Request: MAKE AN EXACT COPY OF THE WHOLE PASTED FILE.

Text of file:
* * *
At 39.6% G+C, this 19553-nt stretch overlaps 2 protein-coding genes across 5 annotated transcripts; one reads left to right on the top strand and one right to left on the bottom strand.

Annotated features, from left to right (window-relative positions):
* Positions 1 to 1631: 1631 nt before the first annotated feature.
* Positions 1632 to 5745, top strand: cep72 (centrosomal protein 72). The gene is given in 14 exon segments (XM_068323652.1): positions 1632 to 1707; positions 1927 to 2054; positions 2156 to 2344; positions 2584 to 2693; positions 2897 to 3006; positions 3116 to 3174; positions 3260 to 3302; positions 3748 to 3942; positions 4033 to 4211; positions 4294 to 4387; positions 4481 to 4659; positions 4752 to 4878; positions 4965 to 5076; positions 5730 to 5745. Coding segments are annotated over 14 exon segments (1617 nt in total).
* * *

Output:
At 39.6% G+C, this 19553-nt stretch overlaps 2 protein-coding genes across 5 annotated transcripts; one reads left to right on the top strand and one right to left on the bottom strand.

Annotated features, from left to right (window-relative positions):
* Positions 1 to 1631: 1631 nt before the first annotated feature.
* Positions 1632 to 5745, top strand: cep72 (centrosomal protein 72). The gene is given in 14 exon segments (XM_068323652.1): positions 1632 to 1707; positions 1927 to 2054; positions 2156 to 2344; positions 2584 to 2693; positions 2897 to 3006; positions 3116 to 3174; positions 3260 to 3302; positions 3748 to 3942; positions 4033 to 4211; positions 4294 to 4387; positions 4481 to 4659; positions 4752 to 4878; positions 4965 to 5076; positions 5730 to 5745. Coding segments are annotated over 14 exon segments (1617 nt in total).